Tuesday, May 8, 2012

Plains Pops: Ayn Rand Taken Out To Her Logical Foolish Conclusion

Over lunch I ran across an Ayn Rand trifecta.

First, this comment and some that follow on a Madville Times thread.

Then, there's the advice of Ayn Randers. The first conversation reveal Ayn at her loving best.
Dear Ayn,
I’m dating a man who I think I love, but I’m afraid he’s having an affair. He comes home late, he acts suspiciously, and he even has red lipstick on his collar. Should I confront him or just hope for the best?
— County Affair
Dear County,
Red lipstick? Your husband is a communist. Divorce him and sell his clothes, children, and pens to make money to spend on cars, human slaves, and bigger pens. This will simultaneously stimulate the economy and punish the slaves for not having jobs. Slaves: what lazybones!
Hope this helps,
The second illustrates her talent at delivering a witty rejoinder.
Dear Ayn,
I don’t mean to be offensive, but your writing is overwhelmingly juvenile and one-note. How did you become such an influential figure, a cornerstone of the landscape of American conservative politics? You write like a petulant child.
—Hollis Hurlbut, Professor of Comparative Literature, Harvard University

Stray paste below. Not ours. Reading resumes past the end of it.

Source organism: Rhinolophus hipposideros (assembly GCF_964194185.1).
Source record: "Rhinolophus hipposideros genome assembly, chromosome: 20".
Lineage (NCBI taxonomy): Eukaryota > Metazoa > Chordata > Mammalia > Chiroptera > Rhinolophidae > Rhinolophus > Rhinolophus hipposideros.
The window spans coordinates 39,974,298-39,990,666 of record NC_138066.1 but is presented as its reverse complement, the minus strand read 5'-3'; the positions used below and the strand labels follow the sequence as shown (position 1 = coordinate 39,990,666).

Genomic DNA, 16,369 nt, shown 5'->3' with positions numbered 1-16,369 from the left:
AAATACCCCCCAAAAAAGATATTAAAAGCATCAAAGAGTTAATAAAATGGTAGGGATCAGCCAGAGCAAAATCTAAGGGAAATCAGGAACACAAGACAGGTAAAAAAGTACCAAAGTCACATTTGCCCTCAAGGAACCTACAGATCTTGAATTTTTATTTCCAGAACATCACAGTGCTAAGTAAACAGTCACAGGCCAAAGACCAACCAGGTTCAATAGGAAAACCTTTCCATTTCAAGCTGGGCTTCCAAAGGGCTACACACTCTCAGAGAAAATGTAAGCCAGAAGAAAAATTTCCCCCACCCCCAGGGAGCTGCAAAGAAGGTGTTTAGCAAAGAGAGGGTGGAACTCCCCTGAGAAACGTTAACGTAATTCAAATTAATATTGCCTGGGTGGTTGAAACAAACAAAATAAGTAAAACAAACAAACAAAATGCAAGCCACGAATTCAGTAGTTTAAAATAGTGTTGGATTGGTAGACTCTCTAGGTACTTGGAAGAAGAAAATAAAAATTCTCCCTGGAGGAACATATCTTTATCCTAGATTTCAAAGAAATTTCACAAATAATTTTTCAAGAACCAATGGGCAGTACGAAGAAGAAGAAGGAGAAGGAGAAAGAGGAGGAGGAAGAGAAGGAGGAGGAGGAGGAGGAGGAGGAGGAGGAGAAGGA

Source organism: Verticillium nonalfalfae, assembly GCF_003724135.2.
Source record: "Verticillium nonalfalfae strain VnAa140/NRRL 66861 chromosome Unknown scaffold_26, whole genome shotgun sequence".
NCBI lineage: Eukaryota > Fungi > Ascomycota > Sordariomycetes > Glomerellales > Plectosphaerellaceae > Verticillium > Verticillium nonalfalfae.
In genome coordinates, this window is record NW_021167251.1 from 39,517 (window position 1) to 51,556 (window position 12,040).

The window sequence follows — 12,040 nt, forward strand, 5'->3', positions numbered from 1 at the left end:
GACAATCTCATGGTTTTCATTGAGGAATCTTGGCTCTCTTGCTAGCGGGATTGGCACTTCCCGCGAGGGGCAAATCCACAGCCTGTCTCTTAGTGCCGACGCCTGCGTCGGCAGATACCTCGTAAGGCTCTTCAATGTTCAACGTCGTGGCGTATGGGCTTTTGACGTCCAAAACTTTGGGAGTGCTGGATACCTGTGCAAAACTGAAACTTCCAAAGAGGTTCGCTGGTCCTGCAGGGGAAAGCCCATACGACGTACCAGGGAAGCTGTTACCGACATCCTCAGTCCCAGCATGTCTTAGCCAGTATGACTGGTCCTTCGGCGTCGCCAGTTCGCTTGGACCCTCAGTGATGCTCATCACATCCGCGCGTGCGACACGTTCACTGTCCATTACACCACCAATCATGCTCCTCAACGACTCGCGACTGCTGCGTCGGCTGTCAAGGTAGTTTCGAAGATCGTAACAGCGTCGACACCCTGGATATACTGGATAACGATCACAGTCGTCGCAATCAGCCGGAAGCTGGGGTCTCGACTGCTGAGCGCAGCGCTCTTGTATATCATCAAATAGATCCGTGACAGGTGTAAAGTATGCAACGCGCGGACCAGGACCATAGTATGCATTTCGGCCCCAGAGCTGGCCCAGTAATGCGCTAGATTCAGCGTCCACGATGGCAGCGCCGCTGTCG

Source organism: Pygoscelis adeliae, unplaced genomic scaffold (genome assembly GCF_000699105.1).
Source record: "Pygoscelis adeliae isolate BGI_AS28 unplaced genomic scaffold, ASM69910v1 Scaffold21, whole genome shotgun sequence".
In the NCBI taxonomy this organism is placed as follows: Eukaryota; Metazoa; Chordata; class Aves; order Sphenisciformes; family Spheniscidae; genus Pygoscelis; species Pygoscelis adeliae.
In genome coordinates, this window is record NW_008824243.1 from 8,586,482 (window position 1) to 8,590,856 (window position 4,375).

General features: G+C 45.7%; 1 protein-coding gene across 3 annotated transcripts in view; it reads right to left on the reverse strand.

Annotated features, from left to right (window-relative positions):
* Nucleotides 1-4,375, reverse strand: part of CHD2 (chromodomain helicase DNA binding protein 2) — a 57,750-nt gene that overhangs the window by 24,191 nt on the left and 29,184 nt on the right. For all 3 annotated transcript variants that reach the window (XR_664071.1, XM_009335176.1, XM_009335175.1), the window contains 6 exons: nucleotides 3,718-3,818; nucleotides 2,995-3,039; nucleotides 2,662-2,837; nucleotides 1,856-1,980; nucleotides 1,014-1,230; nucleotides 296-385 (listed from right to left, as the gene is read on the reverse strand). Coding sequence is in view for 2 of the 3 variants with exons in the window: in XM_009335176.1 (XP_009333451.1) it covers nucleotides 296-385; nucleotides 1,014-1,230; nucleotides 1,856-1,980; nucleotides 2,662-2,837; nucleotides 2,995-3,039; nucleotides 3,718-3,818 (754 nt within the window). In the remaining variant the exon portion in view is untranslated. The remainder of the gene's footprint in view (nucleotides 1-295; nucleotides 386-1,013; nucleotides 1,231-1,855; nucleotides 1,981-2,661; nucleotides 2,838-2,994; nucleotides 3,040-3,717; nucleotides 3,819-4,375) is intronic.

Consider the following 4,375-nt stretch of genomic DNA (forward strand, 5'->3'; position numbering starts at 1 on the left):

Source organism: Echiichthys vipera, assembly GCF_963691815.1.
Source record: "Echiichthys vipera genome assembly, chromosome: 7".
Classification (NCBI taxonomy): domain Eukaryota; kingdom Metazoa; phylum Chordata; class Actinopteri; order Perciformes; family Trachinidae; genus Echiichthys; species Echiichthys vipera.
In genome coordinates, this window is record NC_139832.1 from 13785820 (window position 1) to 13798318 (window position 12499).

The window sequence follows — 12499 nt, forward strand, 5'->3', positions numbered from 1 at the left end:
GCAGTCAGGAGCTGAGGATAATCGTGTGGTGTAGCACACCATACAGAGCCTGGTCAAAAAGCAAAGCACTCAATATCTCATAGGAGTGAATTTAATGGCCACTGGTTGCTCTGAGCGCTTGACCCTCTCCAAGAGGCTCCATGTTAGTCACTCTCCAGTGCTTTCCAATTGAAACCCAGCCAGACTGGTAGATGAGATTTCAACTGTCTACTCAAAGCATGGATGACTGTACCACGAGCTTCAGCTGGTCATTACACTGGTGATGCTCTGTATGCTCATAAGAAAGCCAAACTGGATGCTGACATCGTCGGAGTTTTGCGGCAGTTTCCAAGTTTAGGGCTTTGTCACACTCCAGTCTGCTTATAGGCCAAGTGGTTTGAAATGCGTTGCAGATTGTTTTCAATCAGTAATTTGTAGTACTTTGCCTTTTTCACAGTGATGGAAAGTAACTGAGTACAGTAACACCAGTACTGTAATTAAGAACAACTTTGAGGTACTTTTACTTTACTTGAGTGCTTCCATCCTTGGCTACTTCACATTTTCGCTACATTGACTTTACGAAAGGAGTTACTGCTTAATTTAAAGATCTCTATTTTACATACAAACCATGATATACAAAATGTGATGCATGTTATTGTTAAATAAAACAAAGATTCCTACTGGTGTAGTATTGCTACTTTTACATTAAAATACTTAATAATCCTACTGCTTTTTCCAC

Dear Hollis,
Your mom’s juvenile.
Hope this helps,
HT: Rod Dreher

Finally, there's this story of successful parenting using Ayn Rand's Atlas Shrugged.  The key paragraphs:
Since the day Johanna was born, we’ve worked to indoctrinate her into the truth of Objectivism. Every night we read to her from the illustrated, unabridged edition of Atlas Shrugged—glossing over all the hardcore sex parts, mind you, but dwelling pretty thoroughly on the stuff about being proud of what you’ve earned and not letting James Taggart-types bring you down. For a long time we were convinced that our efforts to free her mind were for naught, but recently, as we’ve started socializing her a little bit, we’ve been delighted to find that she is completely antipathetic to the concept of sharing. As parents, we couldn’t have asked for a better daughter. . . .
After all, we’ve managed to raise a bright, self-reliant girl who achieves her goals by means of incentive and ratiocination and never—or very rarely—through the corrupt syllogism of force. We know, despite what you and a number of other parents we’ve met have said—as they carried their whimpering little social parasites away—that Johanna’s defiant, quasi-bellicose nature only superficially resembles that of an out-of-control toddler, and in truth posits her as more of a latter-day Dagny Taggart than any kind of enfant terrible.
Yes, she’s blossomed into everything we ever hoped or post hoc rationalized she would. In our house we no longer say, “Who is John Galt?” Instead we say, “Who’s our little princess?”
HT: David Mills 

1 comment:

D.E. Bishop said...